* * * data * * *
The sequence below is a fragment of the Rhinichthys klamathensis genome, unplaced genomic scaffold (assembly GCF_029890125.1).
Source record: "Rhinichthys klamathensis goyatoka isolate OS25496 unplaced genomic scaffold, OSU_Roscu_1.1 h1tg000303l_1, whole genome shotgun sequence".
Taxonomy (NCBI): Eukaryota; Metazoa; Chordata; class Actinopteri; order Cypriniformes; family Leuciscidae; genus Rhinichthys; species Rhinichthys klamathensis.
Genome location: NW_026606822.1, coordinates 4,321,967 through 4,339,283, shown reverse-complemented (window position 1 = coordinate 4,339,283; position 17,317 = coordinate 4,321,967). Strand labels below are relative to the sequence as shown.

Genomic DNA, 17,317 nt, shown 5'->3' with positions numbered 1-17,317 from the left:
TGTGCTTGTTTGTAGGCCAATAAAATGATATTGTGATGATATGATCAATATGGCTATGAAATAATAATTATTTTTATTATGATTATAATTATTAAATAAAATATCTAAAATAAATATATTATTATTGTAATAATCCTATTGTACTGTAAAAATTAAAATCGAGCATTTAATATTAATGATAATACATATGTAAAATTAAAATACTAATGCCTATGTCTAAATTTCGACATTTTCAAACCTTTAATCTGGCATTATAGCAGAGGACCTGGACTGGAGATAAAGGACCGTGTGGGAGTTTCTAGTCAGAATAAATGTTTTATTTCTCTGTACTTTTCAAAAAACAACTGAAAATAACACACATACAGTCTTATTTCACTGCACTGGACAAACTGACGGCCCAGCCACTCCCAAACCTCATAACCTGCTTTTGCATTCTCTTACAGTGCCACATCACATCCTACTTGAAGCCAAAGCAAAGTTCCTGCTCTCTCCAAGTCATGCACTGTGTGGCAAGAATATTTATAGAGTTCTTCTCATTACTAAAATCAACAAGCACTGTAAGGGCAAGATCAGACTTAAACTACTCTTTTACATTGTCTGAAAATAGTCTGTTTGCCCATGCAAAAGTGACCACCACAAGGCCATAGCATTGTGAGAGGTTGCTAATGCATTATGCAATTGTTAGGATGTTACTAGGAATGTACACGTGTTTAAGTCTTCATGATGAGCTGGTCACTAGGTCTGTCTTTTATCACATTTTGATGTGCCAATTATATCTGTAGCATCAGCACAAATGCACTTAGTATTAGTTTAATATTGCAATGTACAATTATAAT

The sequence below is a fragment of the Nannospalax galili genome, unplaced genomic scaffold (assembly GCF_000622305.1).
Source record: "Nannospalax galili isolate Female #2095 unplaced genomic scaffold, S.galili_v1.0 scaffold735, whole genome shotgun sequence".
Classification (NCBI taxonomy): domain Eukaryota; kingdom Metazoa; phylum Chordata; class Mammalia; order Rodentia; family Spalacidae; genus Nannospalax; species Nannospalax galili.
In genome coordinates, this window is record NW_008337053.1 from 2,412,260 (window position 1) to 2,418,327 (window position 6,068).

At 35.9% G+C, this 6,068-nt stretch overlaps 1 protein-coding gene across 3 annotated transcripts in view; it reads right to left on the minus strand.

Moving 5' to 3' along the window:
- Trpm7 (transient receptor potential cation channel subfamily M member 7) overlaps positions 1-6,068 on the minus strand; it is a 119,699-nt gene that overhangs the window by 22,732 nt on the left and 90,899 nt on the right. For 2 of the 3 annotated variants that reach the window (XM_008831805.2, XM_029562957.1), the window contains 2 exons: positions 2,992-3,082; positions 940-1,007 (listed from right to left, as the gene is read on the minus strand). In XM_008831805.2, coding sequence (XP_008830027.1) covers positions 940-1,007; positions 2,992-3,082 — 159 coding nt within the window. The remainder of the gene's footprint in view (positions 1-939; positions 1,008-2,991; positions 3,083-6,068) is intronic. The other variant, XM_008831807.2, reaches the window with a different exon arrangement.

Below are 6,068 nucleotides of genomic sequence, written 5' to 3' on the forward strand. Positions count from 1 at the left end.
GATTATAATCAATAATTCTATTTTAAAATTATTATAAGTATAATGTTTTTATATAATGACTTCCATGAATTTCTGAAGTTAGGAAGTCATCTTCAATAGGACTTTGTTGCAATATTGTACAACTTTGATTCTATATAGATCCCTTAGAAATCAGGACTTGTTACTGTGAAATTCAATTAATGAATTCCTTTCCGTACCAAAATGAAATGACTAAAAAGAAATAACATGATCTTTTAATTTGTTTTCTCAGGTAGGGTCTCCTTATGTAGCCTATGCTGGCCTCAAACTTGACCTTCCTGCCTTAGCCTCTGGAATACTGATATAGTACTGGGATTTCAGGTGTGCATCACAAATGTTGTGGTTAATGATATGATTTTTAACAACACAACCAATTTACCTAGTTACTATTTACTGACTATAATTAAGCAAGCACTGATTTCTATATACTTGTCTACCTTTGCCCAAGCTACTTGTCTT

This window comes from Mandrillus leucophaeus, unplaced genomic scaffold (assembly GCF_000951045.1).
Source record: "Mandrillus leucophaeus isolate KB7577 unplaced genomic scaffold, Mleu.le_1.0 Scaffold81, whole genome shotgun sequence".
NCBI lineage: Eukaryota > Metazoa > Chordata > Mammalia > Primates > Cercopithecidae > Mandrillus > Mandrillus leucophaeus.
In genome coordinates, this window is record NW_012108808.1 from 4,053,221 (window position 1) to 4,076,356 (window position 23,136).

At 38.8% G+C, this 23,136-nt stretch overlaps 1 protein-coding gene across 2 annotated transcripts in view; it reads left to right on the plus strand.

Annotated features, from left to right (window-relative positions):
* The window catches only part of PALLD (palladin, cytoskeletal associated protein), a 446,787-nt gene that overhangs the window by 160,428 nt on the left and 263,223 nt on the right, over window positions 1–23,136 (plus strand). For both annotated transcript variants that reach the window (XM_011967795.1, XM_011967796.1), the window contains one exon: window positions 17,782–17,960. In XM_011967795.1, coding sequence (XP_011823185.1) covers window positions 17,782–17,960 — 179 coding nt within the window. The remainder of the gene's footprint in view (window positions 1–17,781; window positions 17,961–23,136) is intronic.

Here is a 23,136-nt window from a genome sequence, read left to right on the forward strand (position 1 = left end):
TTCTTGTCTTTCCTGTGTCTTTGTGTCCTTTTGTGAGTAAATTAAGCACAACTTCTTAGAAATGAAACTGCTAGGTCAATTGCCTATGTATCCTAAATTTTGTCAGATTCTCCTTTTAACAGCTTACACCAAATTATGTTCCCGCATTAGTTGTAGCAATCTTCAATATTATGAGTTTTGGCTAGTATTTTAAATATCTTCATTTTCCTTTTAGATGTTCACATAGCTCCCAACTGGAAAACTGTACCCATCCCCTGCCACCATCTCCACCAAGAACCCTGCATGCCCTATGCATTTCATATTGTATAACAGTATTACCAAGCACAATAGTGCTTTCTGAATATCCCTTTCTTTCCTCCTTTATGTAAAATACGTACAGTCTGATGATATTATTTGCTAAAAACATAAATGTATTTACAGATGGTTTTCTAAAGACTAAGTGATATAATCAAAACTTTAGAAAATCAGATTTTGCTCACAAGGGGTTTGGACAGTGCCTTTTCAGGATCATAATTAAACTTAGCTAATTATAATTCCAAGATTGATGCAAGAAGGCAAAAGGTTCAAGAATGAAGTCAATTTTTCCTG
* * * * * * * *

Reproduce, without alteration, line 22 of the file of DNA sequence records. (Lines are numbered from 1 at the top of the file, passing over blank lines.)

* The window catches only part of PALLD (palladin, cytoskeletal associated protein), a 446,787-nt gene that overhangs the window by 160,428 nt on the left and 263,223 nt on the right, over window positions 1–23,136 (plus strand). For both annotated transcript variants that reach the window (XM_011967795.1, XM_011967796.1), the window contains one exon: window positions 17,782–17,960. In XM_011967795.1, coding sequence (XP_011823185.1) covers window positions 17,782–17,960 — 179 coding nt within the window. The remainder of the gene's footprint in view (window positions 1–17,781; window positions 17,961–23,136) is intronic.